April 18, 2005

"They are just totally floored that you can even go to an Ivy League school and hold some of the beliefs that we hold."

Abstinence and chastity at Princeton.


Wade Garrett said...

This article really bothered me. If they want to claim the moral high ground, I will let them have it, I sure as hell don't want it. But I vehemently disagree with the claim that "their aim is not to pass moral judgment, they say, only to inform."

The reason that sex is discussed out in the open is because even worse things result when it is not discussed at all, or when it is only whispered about late at night behind locked doors. Most college freshmen come from environments where sex is not discussed in a frank and open manner, if it is discussed at all, and if college counselors do not take up this slack then any number of unfavorable outcomes may result.

I, for instance, went to an all-boys Catholic high school. Fortunately I had great parents who made certain to educate me about sex before I was old enough to make any mistakes, but most of my high school classmates were clueless about sex, and stood to gain quite a bit from those mandatory, freshman year sex-ed talks. They make everybody squirm from discomfort, but they serve an important role. Some of my female friends are still to embarassed to walk into a pharmacy and buy condoms, and I'm 25. The free condoms, which they can pick up anonymously, and the literature about how to avoid rape, avoid unwanted pregnancies, and avoid STDs are invaluable. The universities are not encouraging sex, they are just trying to practice preventive medicine, and these Anscombe society members are too naive to tell the difference.

Furthermore, Jennifer Mickel character better watch her mouth. "The discussion was very sex-focused, like about having rape kits," and I asked, 'What do your schools have for women who are not having sex?'" Is she serious? Classes, athletic teams, a capella groups, debating clubs, visiting speakers -- are those insufficient? This woman must be the most worldly and well-read person in the state of New Jersey, if she is intellectually understimulated at Princeton University because there aren't enough activities for virgins.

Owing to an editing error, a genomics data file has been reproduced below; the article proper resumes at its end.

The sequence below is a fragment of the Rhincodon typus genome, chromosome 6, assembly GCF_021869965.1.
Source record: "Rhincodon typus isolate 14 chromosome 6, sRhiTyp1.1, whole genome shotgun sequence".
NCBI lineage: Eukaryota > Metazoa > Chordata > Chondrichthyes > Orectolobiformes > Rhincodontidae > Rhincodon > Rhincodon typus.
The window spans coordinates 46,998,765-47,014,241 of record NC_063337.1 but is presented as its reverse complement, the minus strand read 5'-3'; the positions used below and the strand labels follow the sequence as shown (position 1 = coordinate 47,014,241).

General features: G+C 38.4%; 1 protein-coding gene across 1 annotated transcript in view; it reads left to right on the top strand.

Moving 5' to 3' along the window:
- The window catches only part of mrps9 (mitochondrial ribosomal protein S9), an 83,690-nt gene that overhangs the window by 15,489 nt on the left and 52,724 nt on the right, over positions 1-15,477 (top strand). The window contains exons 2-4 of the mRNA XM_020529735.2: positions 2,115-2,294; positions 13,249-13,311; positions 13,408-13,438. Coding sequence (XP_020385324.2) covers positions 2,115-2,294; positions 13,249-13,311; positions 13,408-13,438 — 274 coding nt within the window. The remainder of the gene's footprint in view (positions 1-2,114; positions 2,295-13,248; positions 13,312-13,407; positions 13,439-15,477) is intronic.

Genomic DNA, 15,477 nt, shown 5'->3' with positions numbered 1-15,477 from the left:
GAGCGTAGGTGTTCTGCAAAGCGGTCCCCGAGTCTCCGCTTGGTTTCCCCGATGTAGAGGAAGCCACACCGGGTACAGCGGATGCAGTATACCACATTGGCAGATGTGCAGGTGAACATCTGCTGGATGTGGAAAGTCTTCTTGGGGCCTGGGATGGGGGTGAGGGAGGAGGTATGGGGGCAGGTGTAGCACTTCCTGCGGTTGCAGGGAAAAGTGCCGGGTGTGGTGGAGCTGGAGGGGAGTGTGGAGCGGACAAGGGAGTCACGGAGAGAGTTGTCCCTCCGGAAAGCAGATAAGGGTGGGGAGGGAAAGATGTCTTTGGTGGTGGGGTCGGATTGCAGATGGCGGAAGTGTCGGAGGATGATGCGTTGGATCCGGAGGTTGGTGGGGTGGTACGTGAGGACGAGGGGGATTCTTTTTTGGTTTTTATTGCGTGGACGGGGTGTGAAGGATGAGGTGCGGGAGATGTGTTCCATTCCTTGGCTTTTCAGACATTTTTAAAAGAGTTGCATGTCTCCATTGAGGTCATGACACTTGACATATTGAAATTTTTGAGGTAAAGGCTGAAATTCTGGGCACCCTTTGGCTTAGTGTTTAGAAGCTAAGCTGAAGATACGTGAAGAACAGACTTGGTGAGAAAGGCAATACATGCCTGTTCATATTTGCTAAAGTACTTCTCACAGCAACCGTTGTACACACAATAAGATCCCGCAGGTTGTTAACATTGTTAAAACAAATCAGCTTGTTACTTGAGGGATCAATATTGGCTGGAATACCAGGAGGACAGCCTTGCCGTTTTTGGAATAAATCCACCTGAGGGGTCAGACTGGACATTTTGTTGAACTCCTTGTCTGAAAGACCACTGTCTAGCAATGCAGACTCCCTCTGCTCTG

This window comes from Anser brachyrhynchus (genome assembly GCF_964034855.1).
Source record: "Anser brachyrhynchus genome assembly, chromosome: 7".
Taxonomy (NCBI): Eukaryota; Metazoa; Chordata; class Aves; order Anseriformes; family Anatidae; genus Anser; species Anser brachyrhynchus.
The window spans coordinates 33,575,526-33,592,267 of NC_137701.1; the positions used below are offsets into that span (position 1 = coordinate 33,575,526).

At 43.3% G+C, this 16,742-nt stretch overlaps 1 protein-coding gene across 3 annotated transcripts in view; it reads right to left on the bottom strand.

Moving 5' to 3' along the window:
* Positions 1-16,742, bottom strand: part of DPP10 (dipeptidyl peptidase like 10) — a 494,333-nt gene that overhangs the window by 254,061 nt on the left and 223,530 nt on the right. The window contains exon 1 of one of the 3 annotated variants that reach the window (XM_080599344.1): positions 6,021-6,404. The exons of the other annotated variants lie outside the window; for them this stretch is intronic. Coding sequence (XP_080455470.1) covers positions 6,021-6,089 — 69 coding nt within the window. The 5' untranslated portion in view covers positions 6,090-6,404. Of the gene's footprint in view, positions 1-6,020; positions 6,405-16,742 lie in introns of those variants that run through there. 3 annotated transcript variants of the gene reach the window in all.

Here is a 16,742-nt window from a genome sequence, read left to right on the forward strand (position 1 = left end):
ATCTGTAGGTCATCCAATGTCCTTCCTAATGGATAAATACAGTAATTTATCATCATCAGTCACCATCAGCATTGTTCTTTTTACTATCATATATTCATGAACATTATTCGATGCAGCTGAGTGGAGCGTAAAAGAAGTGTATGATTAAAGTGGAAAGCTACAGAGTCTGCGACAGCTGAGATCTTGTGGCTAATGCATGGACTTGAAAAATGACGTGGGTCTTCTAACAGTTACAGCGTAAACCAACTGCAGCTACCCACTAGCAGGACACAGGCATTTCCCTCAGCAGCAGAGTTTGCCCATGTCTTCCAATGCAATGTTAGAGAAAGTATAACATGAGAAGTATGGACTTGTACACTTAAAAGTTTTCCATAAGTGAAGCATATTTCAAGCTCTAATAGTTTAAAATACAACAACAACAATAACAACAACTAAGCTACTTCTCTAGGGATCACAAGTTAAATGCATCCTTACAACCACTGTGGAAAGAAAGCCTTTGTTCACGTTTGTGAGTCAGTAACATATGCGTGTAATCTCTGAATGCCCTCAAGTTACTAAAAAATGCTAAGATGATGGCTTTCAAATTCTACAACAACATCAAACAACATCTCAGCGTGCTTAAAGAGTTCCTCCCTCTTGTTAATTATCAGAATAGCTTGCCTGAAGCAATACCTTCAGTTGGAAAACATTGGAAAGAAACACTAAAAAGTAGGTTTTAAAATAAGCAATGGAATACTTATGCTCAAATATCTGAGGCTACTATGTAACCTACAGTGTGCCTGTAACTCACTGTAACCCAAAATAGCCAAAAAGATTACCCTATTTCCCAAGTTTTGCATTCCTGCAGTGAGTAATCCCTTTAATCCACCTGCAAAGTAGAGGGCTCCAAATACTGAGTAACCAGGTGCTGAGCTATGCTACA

Most importantly, I'd like to stick her in a small room with my female friends who have been the victims of rap and have her say to heir faces that having rape kits and the morning after pill is a bad idea. Women who get raped don't belong in the easily dismissed and sure-to-go-to-hell-anyway category of "women who have sex." They have been raped. Whatever value system this little choirgirl is pushing, it is not one in which I, or anybody I would want to befriend, believes.

Wade Garrett said...
This comment has been removed by a blog administrator.
Ann Althouse said...

I just removed a double posting. I wasn't censoring Terrence.

Ann Althouse said...

Terrence, I do think there is legitimacy to getting the message out that abstinence is an option. There are a lot of kids who go ahead and do what they think is expected of them or what they think everyone else is doing. If some students serve as abstinence role models, it really does help other students think through whether that's right for them. It's like students demonstrating to other students that you can have fun without getting drunk. It seems like an obvious option, but it's easy, when you're young (and even when you're not young) to forget about that.

Jennifer said...

Hi, I AM Jennifer Mickel, and I suppose I could just keep my mouth shut, but since your title is my quote I thought I'd add a comment or two.

First, I'm not a member of the Anscombe Society. I was at the interview as a student who sees a need for them on campus, and I do. Because even in the extra-curriculars you named, it is assumed that everyone is having sex. There are jokes about it and discussion, etc. I'm not saying I don't participate in this or that it is bad, but if you're trying to stay abstinent, it's hard and it's even harder when you truly can't seem to find anyone else who is.

I don't think we should get rid of rape kits or the morning after pill, and that's an unfair extrapolation from my comment. The conversation was on women's issues--not sex--but the entire conversation revolved around it. My point was that perhaps some women's funding and women's issues should be targeted at other topics--not all women are having sex. Furthermore, the current state of things doesn't do much to combat the image of women as a sex object when we only deal with that aspect of womanhood in all of our programming. That's a perfectly legitimate point that every delegate from the Ivy League agreed with.

Should we talk less about sex? No way. But we should also let those who aren't having it have their say. That's what a university is for--the exchange of ideas. That's why diversity is exalted, and I'm proud to welcome the intellectual diversity Anscombe brings.

Ann Althouse said...

Jennifer: Thanks for coming by! That was pretty cool. Has getting conspicuously quoted -- and on such a subject -- affected things on campus for you?